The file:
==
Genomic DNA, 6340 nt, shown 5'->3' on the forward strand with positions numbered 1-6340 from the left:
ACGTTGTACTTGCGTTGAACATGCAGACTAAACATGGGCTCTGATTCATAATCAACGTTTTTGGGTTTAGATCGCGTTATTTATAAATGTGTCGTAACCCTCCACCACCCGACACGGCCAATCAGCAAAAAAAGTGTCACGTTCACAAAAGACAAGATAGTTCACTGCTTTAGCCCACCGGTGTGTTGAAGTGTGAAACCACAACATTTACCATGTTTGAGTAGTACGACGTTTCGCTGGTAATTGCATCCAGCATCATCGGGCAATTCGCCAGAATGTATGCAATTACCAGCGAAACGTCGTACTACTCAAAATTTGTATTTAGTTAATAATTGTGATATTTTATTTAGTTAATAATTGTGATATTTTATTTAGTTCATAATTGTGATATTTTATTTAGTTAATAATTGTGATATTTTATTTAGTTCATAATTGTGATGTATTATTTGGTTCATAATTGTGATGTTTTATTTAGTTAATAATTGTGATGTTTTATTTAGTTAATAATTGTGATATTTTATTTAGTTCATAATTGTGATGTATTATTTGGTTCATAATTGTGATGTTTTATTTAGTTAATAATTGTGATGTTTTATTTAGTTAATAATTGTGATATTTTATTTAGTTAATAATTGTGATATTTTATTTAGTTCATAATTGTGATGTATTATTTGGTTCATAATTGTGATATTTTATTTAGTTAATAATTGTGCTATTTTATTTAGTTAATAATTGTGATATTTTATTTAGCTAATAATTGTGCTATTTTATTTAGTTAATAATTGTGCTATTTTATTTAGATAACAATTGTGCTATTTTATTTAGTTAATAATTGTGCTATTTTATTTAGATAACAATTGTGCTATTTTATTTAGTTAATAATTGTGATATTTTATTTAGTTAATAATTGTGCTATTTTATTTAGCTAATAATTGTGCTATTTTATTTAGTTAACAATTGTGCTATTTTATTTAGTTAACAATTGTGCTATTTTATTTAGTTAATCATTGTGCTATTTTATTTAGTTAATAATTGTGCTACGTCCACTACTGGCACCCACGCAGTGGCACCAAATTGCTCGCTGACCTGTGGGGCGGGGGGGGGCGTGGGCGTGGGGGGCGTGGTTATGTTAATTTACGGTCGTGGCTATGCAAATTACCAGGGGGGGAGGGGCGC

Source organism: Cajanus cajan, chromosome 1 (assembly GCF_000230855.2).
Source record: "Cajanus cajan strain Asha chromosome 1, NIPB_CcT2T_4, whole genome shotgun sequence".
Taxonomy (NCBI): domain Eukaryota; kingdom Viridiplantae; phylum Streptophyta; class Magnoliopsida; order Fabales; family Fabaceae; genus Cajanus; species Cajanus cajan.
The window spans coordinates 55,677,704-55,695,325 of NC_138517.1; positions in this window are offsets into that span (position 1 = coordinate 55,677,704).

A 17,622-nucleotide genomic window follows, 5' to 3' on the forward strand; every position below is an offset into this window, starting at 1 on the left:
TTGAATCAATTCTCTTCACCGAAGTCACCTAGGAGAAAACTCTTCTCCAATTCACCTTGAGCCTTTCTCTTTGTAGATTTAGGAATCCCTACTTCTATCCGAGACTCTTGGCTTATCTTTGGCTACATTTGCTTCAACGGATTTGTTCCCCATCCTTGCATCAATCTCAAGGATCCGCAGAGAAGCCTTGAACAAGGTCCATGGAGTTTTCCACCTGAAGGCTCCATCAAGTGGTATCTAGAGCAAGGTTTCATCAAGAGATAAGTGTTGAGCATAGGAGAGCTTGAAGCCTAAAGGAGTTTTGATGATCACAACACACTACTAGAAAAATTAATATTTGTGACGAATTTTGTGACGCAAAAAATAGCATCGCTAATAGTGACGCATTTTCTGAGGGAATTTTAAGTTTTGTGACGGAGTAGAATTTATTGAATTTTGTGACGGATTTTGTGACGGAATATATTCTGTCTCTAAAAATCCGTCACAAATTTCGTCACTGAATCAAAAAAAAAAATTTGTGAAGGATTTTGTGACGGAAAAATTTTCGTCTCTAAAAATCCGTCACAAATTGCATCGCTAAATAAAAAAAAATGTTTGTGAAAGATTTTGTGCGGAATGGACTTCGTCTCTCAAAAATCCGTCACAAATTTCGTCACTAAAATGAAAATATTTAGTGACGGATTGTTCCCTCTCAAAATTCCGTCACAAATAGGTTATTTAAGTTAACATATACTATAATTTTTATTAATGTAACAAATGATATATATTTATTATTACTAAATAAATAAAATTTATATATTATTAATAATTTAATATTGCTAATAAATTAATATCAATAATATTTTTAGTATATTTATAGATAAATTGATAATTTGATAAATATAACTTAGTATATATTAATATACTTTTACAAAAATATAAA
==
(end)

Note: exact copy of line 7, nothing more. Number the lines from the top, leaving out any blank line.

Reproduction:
A 17,622-nucleotide genomic window follows, 5' to 3' on the forward strand; every position below is an offset into this window, starting at 1 on the left: